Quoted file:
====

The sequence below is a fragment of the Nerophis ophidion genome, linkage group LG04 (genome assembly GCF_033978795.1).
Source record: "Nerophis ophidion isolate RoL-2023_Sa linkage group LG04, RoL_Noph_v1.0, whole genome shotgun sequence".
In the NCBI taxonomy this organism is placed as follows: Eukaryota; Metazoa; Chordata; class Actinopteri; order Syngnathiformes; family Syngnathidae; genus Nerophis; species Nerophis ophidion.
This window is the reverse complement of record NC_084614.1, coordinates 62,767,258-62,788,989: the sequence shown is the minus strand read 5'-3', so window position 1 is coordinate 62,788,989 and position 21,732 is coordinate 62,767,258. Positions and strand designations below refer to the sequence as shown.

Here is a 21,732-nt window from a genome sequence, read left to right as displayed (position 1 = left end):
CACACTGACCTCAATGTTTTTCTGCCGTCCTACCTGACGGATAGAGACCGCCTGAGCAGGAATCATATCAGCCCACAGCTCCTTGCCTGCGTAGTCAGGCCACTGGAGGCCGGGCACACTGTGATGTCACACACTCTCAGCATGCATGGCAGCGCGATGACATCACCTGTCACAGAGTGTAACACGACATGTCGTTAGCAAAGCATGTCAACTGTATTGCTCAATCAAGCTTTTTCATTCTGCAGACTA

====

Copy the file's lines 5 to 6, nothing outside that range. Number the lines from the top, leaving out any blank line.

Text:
Here is a 21,732-nt window from a genome sequence, read left to right as displayed (position 1 = left end):
CACACTGACCTCAATGTTTTTCTGCCGTCCTACCTGACGGATAGAGACCGCCTGAGCAGGAATCATATCAGCCCACAGCTCCTTGCCTGCGTAGTCAGGCCACTGGAGGCCGGGCACACTGTGATGTCACACACTCTCAGCATGCATGGCAGCGCGATGACATCACCTGTCACAGAGTGTAACACGACATGTCGTTAGCAAAGCATGTCAACTGTATTGCTCAATCAAGCTTTTTCATTCTGCAGACTA